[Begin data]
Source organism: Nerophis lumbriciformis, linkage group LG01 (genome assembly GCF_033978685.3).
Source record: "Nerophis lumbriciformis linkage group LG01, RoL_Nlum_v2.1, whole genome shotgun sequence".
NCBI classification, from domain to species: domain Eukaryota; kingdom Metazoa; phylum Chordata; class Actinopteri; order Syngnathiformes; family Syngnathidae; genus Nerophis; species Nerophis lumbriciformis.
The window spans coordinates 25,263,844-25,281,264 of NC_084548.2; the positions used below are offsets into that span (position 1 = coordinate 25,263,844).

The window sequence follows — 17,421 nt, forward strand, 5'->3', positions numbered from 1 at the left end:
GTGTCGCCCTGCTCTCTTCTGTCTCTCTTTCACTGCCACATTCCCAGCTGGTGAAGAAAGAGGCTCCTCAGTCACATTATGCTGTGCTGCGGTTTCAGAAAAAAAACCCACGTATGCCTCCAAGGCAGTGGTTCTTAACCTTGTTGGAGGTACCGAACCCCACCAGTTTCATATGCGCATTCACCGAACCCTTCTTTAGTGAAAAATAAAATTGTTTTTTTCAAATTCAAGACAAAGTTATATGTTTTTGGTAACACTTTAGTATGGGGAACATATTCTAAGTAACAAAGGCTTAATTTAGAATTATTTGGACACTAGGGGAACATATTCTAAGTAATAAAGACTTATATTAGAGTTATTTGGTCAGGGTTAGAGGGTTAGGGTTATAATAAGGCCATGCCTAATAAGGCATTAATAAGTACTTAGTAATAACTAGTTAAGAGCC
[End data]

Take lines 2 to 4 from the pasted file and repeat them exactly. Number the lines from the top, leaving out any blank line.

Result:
Source record: "Nerophis lumbriciformis linkage group LG01, RoL_Nlum_v2.1, whole genome shotgun sequence".
NCBI classification, from domain to species: domain Eukaryota; kingdom Metazoa; phylum Chordata; class Actinopteri; order Syngnathiformes; family Syngnathidae; genus Nerophis; species Nerophis lumbriciformis.
The window spans coordinates 25,263,844-25,281,264 of NC_084548.2; the positions used below are offsets into that span (position 1 = coordinate 25,263,844).